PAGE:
“Whatever course you decide upon, there is always someone to tell you that you are wrong. There are always difficulties arising which tempt you to believe that your critics are right. To map out a course of action and follow it to an end requires courage.”
Ralph Waldo Emerson (Author; Self-Reliance and Other Essays)
“Under pressure, you don’t rise to the occasion, you sink to the level of your training. That’s why we train so hard.”
Navy SEALs (Special Operations Force; Naval Special Warfare Command)
“Put a grain of boldness into everything you do.”
Baltasar Gracian (Spanish Jesuit and Author; El Héroe)
Courageous people are made.
A week into one of my first jobs after graduate school the owner of the company sent out an email berating all of the current employees for fumbling a project. He warned everyone that he was about to go Donald Trump on us and start firing people. Huh? What’s happening?
I had no idea what was going on but I was pretty sure I was going to get canned. It was really weird to go from working in academia where things moved very slowly and firings rarely happened to working for a small startup where people were coming and going constantly. After reading the email, I calculated how much I would get paid if I made it through the rest of the day. And once I made it through that day, I calculated how much I would get paid if I made it through the rest of the next full day. I’m not sure why but breaking things down like this made me less afraid of losing my job.
Bold Moves Start As Small Decisions
The guy I was about to wrestle in the quarterfinals at the State tournament was wearing a skater hat and making out with his girlfriend. He had curly blonde hair and big puffy cheeks and kind of looked like a teenage version of that little kid in the movie Jerry Maguire. I’m going to destroy this guy I thought. Wrong. He was incredibly tough. We ended going up into overtime during our match and at the last minute I was disqualified because my thumb got caught in his singlet. My dream of being a State champion died immediately. Forever. I wanted to dig a hole under the stadium bleachers and disappear. I remember hiding in one of the giant locker rooms and thinking that there was no way I was going to go back out and wrestle again.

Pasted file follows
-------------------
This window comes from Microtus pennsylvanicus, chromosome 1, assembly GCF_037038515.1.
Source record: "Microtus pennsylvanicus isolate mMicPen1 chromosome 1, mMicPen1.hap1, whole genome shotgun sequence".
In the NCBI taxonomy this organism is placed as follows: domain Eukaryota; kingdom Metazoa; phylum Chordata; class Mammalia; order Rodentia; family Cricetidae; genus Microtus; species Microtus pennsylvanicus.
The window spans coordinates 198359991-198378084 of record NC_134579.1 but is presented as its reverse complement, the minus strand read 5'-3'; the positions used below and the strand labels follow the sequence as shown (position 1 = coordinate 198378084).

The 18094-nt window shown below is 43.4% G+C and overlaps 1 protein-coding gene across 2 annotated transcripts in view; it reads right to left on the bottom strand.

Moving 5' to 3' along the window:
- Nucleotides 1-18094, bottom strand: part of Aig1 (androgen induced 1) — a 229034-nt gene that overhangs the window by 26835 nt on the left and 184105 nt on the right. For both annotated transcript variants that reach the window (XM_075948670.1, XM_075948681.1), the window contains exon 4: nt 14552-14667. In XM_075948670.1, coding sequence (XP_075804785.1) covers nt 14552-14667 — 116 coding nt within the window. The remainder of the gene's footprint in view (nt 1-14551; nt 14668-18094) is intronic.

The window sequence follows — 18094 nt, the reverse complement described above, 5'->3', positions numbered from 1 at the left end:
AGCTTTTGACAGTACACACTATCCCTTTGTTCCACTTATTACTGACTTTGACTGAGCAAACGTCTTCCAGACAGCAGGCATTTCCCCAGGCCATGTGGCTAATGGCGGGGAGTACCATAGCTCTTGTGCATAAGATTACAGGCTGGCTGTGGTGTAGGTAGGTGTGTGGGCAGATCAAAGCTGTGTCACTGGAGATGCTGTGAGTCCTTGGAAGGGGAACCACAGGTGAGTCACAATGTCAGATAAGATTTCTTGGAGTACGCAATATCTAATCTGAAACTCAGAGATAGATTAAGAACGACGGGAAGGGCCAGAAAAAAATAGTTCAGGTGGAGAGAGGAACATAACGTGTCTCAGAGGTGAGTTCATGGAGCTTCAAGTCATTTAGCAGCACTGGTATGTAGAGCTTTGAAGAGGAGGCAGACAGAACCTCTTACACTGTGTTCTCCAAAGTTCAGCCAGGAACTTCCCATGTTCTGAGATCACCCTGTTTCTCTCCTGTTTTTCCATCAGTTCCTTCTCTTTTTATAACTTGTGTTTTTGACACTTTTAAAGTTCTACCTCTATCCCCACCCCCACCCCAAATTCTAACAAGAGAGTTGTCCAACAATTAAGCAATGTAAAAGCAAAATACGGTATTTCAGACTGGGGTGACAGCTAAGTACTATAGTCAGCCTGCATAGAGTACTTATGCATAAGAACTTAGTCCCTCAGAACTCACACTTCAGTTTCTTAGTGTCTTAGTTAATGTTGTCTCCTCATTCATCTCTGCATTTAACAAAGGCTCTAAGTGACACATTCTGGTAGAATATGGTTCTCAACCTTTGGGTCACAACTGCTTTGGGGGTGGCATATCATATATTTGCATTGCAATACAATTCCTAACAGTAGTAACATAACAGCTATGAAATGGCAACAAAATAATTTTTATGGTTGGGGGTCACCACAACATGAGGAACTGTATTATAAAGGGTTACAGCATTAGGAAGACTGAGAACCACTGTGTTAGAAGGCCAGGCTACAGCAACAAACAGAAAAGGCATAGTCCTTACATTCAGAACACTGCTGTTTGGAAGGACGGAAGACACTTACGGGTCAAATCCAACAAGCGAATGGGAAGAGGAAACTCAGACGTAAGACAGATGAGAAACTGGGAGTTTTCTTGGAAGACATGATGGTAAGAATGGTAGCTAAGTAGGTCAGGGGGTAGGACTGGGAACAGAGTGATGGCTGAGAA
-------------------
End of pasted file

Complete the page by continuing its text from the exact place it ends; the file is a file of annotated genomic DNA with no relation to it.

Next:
Working my way back through a 32-man consolation bracket was the last thing I wanted to do. Actually, it was the second to last thing I wanted to do. Facing my family, friends, and teammates was the last thing I wanted to do. But then I started to figure that it was more embarrassing to keep hiding in the locker room than it was to go out and wrestle again. So, after a few more minutes, I stood up and walked out of the locker room to wrestle my next match.
Courage Can Be Measured And Made
Courage is a measurable ability. Courage is the ability to carry out voluntary actions that oppose a fear response. It can be measured by quantifying the level of activity in a part of your brain called the subgenual anterior cingulate cortex (sgACC). The sgACC is right next to the amygdala, which is the part of your brain that controls feelings of fear. A study published in Cell Press reviews an experiment where study participants had to choose whether or not to electronically move either a teddy bear or a live snake closer to their faces while their brains were being scanned. Courageous people who were able to bring the snake very close to their faces had high levels of sgACC activity while uncourageous people did not.
Courage, like all abilities, can be improved. A study involving over 200 bomb-disposal operators found that the only things separating courageous people from uncourageous people were adequate training, good and reliable equipment, high group morale, and live-action experience. The key finding overall was that most of the bomb-disposal operators performed extraordinarily well even though most of them were chosen at random for the position. Over a ten-year period, they successfully dealt with thousands of improvised explosive devices (IEDs) and sustained less than 20 fatalities. The study concluded that virtually all soldiers, officers, and non-commission offers are capable of carrying out this difficult and dangerous work as long as they received specialized training. In other words, anyone can become courageous.
10 Things Bold People Do